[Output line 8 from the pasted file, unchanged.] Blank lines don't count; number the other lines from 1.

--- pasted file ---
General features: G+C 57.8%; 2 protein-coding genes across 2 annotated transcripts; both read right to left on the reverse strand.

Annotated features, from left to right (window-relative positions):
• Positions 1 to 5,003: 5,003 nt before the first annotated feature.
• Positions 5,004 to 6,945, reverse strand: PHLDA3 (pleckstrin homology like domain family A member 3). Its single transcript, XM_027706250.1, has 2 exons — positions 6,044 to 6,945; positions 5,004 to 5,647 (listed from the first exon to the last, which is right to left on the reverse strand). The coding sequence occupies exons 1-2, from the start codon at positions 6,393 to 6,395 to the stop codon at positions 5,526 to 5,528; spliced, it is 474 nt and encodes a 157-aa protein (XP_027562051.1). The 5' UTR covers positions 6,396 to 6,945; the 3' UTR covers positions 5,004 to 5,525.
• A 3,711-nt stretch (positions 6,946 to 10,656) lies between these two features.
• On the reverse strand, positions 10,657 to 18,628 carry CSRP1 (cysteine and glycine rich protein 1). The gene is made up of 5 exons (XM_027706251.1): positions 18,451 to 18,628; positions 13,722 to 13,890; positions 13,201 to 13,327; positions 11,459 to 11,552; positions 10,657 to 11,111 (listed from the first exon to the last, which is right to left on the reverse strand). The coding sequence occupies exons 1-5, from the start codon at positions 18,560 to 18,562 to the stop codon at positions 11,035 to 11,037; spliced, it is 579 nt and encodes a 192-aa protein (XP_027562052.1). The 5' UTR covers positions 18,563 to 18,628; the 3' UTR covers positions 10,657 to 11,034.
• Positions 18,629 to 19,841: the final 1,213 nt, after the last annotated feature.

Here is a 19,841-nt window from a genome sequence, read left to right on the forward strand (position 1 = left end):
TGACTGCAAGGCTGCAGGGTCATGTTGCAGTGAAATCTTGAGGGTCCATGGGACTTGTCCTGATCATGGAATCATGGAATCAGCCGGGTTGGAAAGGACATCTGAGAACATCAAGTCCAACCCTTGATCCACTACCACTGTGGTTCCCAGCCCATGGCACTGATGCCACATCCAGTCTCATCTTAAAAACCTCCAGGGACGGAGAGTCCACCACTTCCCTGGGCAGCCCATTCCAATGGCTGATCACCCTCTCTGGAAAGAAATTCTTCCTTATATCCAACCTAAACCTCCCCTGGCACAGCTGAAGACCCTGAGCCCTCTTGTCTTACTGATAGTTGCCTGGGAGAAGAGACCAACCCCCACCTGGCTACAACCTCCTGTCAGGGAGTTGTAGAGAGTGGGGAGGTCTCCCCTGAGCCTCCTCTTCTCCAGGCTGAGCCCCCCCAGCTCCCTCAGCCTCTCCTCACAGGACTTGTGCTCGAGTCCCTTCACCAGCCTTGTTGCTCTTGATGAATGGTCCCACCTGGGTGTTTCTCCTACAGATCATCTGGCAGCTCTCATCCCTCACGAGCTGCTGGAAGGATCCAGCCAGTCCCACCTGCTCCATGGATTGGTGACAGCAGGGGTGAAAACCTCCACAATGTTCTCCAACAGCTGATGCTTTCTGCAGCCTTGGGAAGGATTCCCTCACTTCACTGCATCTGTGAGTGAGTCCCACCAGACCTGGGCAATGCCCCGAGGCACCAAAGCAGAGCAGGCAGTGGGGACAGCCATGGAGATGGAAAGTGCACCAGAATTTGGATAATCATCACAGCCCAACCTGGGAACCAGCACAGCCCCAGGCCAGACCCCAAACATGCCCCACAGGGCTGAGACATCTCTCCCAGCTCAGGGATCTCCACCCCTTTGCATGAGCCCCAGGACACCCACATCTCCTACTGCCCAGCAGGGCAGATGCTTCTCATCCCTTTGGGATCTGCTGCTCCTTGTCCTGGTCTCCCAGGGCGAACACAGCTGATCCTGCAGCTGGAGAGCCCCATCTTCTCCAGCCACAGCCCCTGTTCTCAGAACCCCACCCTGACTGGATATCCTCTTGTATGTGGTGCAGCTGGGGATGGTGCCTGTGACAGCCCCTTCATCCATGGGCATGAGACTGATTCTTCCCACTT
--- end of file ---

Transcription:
Here is a 19,841-nt window from a genome sequence, read left to right on the forward strand (position 1 = left end):